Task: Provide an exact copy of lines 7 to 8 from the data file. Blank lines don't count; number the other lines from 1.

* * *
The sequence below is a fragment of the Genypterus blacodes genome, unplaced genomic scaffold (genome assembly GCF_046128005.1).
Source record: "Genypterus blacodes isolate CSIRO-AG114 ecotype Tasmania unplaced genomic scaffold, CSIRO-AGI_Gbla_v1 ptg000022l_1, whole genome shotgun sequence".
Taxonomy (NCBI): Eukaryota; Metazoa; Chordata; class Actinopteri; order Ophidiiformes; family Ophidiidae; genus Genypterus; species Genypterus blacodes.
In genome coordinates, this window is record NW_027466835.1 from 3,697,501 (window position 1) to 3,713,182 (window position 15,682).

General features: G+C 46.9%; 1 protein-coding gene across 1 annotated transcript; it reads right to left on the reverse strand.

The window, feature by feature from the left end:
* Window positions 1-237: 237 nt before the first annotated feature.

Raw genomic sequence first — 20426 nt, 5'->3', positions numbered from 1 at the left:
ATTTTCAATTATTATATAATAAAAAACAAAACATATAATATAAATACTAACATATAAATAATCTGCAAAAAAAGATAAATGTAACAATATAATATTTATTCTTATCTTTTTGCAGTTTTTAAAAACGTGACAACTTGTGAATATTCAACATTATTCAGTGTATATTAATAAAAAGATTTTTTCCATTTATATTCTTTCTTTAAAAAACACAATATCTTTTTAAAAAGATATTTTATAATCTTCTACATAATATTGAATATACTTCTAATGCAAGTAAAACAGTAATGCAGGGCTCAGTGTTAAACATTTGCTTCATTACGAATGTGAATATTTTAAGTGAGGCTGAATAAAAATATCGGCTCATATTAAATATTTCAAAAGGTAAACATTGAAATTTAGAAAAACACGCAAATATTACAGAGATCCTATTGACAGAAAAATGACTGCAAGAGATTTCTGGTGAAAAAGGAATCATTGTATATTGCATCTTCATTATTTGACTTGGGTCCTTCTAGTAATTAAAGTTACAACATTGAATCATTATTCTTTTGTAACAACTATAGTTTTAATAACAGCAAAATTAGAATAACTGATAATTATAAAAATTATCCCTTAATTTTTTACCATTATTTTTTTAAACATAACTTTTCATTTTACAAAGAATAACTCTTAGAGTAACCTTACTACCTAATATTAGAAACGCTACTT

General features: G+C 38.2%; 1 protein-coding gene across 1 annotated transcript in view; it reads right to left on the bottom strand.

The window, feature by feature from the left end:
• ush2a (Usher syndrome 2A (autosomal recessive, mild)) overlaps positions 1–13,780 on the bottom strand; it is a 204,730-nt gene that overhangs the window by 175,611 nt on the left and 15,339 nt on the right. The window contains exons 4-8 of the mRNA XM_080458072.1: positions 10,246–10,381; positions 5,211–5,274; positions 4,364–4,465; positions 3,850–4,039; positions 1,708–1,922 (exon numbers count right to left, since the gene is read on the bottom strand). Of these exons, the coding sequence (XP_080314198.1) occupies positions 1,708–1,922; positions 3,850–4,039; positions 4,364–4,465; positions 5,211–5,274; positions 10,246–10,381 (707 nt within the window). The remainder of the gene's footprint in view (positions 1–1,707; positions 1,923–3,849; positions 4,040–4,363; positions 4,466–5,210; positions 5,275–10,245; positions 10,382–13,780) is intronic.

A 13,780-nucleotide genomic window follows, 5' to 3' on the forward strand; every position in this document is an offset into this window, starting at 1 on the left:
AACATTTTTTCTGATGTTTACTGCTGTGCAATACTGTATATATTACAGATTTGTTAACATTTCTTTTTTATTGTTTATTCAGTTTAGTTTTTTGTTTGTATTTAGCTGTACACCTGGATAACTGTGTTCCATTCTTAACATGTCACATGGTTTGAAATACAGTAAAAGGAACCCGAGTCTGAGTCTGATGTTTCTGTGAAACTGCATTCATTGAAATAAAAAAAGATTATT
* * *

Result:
* Window positions 1-237: 237 nt before the first annotated feature.

Raw genomic sequence first — 20426 nt, 5'->3', positions numbered from 1 at the left: